If my old memory is correct, I never owned books on either HTML or CMS when I started on web building. Between free low-cost editors and on-line tutorials, I never needed them.
After several years, I wanted better understanding of such things as Layouts without TABLEs (using DIVs), adjusting style.css files, and web usability. Here are a few titles I own, with links to sources.
Designing Web Usability by Jakob Nielsen (Paperback Dec 30, 1999, Peachpit Press)
While everyone wants to design cool web sites, no one wants to think simple and consider whether the design actually accomplishes its goal, which is usually to sell, teach, or entertain.
Homepage Usability: 50 Websites Deconstructed by Jakob Nielsen and Marie Tahir (Paperback Nov 15, 2001, New Riders Press)
Collaboration of Nielsen, the accepted industry expert in Web usability, and Tahir, an expert in user profiling, has produced a guide practical benefit.
I value both Nielsen books as well as his on-line site http://www.useit.com/.
Here are some other titles I have found useful.
- “Pro CSS and HTML Design Patterns”, Michael Bowers, from Apress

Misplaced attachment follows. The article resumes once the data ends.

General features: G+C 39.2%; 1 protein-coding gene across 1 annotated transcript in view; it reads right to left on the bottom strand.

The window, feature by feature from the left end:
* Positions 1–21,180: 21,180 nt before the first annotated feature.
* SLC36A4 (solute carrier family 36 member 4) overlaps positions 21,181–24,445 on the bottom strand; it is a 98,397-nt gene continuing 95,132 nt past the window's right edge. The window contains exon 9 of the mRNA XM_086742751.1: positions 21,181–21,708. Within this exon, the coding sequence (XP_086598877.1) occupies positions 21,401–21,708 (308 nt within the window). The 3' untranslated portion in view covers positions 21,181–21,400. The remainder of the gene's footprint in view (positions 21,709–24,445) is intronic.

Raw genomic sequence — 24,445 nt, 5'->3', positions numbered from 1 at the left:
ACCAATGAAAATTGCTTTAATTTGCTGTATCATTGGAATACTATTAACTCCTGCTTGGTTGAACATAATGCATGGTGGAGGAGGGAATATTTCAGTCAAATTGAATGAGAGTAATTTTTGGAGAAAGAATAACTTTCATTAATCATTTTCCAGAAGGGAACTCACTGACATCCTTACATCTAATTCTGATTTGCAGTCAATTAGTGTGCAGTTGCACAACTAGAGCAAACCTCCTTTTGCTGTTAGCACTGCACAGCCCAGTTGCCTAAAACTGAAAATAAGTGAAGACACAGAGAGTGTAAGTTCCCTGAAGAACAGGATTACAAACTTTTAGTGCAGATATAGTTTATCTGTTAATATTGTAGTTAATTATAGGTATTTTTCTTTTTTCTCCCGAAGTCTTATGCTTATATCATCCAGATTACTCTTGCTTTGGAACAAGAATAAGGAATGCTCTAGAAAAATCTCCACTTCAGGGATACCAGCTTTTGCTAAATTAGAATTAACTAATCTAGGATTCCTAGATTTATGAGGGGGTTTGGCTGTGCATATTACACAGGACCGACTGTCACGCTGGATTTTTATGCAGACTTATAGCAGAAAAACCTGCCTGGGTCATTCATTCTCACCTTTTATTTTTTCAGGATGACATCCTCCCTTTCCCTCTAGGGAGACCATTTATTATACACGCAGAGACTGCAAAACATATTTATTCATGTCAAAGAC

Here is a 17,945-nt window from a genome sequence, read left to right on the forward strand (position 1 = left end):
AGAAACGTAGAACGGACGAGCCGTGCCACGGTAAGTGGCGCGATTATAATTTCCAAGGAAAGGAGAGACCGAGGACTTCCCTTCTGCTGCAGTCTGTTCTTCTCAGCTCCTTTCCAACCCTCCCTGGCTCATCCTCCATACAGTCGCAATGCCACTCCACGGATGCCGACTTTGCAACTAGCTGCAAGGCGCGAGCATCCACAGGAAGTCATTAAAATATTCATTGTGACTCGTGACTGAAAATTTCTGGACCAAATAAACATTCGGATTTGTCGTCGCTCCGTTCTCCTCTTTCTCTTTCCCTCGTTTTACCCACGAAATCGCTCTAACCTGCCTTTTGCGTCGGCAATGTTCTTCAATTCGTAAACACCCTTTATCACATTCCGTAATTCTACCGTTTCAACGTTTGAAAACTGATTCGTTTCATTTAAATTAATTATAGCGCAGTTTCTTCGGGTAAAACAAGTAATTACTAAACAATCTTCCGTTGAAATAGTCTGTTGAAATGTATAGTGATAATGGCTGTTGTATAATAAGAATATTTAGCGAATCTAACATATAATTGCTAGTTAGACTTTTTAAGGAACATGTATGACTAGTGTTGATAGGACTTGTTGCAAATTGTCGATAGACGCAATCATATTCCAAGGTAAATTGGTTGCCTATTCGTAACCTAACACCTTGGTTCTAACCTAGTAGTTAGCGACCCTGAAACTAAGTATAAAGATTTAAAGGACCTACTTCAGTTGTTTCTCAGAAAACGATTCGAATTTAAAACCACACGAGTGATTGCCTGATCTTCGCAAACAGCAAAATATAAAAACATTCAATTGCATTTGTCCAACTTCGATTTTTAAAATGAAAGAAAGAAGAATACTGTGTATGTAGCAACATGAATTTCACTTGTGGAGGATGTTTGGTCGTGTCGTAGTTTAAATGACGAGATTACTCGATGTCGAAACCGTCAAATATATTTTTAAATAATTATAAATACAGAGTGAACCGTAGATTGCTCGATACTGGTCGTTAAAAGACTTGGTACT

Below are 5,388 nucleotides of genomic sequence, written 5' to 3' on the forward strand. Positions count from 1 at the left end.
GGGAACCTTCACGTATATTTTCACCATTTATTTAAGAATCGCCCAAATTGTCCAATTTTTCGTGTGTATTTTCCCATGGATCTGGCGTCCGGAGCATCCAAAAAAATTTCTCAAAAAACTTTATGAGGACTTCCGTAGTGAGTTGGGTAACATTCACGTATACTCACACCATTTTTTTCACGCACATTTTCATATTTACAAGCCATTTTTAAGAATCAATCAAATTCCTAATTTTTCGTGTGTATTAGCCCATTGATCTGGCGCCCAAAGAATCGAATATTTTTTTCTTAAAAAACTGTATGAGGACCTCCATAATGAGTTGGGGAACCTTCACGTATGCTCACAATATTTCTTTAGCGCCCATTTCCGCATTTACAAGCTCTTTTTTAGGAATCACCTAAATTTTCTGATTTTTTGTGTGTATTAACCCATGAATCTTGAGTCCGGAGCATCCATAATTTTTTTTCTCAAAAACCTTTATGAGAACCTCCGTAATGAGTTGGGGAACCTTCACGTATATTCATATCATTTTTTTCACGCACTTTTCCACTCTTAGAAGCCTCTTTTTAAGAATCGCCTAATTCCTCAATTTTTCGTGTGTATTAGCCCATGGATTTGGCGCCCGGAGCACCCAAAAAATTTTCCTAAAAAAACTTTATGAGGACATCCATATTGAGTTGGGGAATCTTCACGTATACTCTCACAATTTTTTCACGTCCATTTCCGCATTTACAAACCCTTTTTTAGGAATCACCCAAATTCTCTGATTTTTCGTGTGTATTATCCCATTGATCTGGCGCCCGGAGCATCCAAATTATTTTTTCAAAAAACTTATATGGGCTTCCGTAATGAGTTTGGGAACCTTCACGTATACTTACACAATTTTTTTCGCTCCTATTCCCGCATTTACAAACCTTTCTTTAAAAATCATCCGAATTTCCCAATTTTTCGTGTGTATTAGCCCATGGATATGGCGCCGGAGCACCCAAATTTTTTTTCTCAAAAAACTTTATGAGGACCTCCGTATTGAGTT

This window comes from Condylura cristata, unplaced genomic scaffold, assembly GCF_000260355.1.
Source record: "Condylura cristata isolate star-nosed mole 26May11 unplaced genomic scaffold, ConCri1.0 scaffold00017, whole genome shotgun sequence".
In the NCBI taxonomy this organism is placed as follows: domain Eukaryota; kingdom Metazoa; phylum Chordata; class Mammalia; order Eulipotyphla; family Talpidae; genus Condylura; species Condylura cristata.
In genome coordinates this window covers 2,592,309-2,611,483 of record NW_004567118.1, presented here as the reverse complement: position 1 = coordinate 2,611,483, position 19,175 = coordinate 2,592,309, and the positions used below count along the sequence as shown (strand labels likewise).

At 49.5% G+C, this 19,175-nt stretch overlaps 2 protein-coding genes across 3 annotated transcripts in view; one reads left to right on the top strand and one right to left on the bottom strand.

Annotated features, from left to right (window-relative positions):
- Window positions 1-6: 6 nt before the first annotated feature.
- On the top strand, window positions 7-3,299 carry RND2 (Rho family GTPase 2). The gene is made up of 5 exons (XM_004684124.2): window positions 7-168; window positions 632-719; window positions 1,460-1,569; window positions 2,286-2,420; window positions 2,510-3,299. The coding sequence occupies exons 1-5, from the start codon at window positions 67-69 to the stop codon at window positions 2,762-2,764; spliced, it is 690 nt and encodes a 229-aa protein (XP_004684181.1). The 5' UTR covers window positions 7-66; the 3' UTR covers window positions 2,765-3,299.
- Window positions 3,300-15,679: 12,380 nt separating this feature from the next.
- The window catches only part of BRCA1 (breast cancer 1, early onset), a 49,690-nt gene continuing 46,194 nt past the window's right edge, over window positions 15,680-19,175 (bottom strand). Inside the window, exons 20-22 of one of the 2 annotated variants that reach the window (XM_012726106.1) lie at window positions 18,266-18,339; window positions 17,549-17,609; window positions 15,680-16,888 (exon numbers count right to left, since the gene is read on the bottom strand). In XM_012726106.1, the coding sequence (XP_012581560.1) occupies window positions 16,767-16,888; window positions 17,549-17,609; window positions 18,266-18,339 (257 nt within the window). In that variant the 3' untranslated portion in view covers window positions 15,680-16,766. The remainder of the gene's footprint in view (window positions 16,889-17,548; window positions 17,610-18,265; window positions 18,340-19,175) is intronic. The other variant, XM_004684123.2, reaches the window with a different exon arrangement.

- “The Principles of Beautiful Web Design”, Jason Beaird, from Sitepoint
- “The Art Science of CSS”, C. Adams, J. Bolton, D. Johnson, S. Smith, J. Snook, from Sitepoint.
These three include coverage of such topics as layouts without TABLES, fluid design, et cetera. For raw lookup references, standards, tutorials on HTML code, don’t overlook www.w3.org.
All three book titles are available from amazon.com in paperback, the first also in Kindle format. If you prefer to copy and paste, go to the publishers on-line for PDF versions. Your copies will use your purchase email as your password. On the other hand, the paperbacks are available at deep discount.
Bowers does a good job of explaining how layouts can be made with DIV, not TABLEs, even to having sections which float over each other if the browser window is shrunk.
Not too surprisingly, Beaird goes further into optimizing graphics to content than most webmasters will bother. On the other hand, he is an antidote to graphics designers who get entirely too caught up in look what I can do!
Snook et alii include the mysteries of making rounded corners, which I think receives way too much attention on the web. www.w3.org and browsers like Firefox are working on making that bit easier, for those who care a lot more than I do. But other issues are well worth reading or using as reference.